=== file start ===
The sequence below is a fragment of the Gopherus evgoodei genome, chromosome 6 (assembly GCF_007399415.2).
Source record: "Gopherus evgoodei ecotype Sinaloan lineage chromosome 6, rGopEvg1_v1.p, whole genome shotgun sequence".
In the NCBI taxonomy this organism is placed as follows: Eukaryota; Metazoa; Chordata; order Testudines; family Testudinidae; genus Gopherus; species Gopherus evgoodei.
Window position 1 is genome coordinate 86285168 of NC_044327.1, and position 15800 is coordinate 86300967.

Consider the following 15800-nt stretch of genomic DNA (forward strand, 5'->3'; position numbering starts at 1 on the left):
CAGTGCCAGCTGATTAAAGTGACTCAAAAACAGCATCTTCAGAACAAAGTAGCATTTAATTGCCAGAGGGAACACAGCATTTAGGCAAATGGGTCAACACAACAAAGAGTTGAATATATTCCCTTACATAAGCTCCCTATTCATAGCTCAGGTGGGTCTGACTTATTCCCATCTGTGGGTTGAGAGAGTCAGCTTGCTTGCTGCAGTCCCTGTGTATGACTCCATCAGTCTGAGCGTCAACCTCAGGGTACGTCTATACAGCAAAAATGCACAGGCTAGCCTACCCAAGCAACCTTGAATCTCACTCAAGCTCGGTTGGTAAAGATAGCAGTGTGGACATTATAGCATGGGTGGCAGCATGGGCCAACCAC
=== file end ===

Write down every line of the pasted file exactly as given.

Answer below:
The sequence below is a fragment of the Gopherus evgoodei genome, chromosome 6 (assembly GCF_007399415.2).
Source record: "Gopherus evgoodei ecotype Sinaloan lineage chromosome 6, rGopEvg1_v1.p, whole genome shotgun sequence".
In the NCBI taxonomy this organism is placed as follows: Eukaryota; Metazoa; Chordata; order Testudines; family Testudinidae; genus Gopherus; species Gopherus evgoodei.
Window position 1 is genome coordinate 86285168 of NC_044327.1, and position 15800 is coordinate 86300967.

Consider the following 15800-nt stretch of genomic DNA (forward strand, 5'->3'; position numbering starts at 1 on the left):
CAGTGCCAGCTGATTAAAGTGACTCAAAAACAGCATCTTCAGAACAAAGTAGCATTTAATTGCCAGAGGGAACACAGCATTTAGGCAAATGGGTCAACACAACAAAGAGTTGAATATATTCCCTTACATAAGCTCCCTATTCATAGCTCAGGTGGGTCTGACTTATTCCCATCTGTGGGTTGAGAGAGTCAGCTTGCTTGCTGCAGTCCCTGTGTATGACTCCATCAGTCTGAGCGTCAACCTCAGGGTACGTCTATACAGCAAAAATGCACAGGCTAGCCTACCCAAGCAACCTTGAATCTCACTCAAGCTCGGTTGGTAAAGATAGCAGTGTGGACATTATAGCATGGGTGGCAGCATGGGCCAACCAC